Despite undergoing extensive testing and research, the probability of a central bank digital currency (CBDC) still causes jitters among most of the bankers in Ukraine. The National Bank of Ukraine (NBU) presented the detailed results of testing its CBDC project as a February 21 conference in Kyiv.
The project is dubbed the e-hryvnia, and the central bank noted that it is continuing to look into issuing its CBDC. Nevertheless, the central bank is still worried about such a currency’s effect on the financial stability of the country. It also considers a possible threat that such a currency can pose to the traditional banking system. An official announcement by the NBU explains:
“The banking system may cease to be a major financial intermediary if the majority of the population switches to using the central bank’s digital currency instead of cash and bank accounts. On the one hand, the level of inflation in the country will not be significantly affected, as digital currencies will be issued by central banks, which will control this process.”
Simultaneously, the NBU noted that any form of CBDC has the potential to strengthen and enhance public confidence in the central bank and all its financial services. The bank also went ahead to list significant benefits like convenience, reliability, and the opportunity to tackle the ‘shadow economy.’ The announcement further reads:
“Unlike bank accounts, central bank money is entirely risk-free and 100% guaranteed by the state. In other words, it is not only convenient but also reliable. In addition, digital currency can help reduce the amount of paper money in circulation. For many countries, this is an urgent task, since the shadow economy is often ‘fed’ with paper money.”
While there are several potential benefits related to the e-hryvnia, the National Bank of Ukraine does not seem to be prioritizing its development currently. Jacob Smol, the bank’s governor, concluded by saying that the authority will return to the e-hryvnia question when the bank is fully convinced that such projects do not have any threats to financial stability. The official then tweeted:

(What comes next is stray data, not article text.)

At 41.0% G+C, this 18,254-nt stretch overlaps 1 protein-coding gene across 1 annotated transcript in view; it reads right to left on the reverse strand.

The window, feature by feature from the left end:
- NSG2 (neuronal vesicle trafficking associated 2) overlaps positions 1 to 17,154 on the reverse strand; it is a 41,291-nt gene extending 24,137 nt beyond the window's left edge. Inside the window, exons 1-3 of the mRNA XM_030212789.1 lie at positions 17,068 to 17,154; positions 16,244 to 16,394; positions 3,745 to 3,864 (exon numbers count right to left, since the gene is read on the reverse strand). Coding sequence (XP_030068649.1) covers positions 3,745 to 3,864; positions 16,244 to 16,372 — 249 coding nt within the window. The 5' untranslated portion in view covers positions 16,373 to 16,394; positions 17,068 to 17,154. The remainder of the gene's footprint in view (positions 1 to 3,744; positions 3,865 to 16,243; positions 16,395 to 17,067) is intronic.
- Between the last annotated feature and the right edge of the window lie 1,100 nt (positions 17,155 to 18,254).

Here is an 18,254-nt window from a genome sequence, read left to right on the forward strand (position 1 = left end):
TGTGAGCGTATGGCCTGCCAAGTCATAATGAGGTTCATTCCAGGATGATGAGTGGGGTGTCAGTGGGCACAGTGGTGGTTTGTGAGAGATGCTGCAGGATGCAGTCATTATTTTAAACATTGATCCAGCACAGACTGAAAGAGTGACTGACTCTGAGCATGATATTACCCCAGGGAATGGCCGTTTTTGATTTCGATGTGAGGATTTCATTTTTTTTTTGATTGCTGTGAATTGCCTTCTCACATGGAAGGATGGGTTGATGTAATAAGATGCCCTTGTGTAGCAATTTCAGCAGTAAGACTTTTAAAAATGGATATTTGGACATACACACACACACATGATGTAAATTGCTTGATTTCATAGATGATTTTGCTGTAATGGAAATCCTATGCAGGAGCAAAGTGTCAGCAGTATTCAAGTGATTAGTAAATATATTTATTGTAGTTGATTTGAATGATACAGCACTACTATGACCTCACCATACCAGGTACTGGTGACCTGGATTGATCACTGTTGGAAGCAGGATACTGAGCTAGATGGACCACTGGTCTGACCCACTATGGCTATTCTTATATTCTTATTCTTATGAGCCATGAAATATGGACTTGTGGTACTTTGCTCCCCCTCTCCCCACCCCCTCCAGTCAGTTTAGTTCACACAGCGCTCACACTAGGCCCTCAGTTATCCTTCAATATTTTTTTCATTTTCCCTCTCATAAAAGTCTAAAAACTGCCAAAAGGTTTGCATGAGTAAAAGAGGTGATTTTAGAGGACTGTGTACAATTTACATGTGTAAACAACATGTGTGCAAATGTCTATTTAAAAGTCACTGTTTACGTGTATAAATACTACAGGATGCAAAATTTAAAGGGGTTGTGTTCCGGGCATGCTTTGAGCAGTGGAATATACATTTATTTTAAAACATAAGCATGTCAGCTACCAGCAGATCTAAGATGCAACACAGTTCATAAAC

“We’ve completed the pilot project, but we continue to look into the chance of issuing the e-hryvnia. We’ll return to this matter when we are convinced that not only is it technologically feasible, but also that it will not interfere with the price and financial stability.”
Ukraine’s Central Bank issued A Mere $200 Within the Test
Once the National Bank of Ukraine started exploring the possibility of issuing a digital currency back in 2016, it completed a pilot for the e-hryvnia project late last year. According to the official NBU announcement, the central bank issued a “very limited number of e-hryvnias” within the pilot. That translates to just over 5,000 e-hryvnias that is worth almost $200 currently.
The deputy head of NBU’s payment networks and innovative growth department, Olga Vasileva, outlined that e-hryvnia will be just a digital alternative to cash. The executive also said that a CBDC like the e-hryvnia is mainly interesting for a regular user because of the low cost and speed of financial transactions.
Recent reports revealed that Ukranian crypto exchange Kuna released a stablecoin that is pegged to the Ukrainian hryvnia. Michael Chobanian, the Kuna founder, said that the e-hryvnia project had not got much further than research.
Sarah John, the Bank of England chief cashier on February 22, said that it is quite crucial for central banks around the world to consider CBDCs as a response to major tech companies’ efforts to create stablecoins.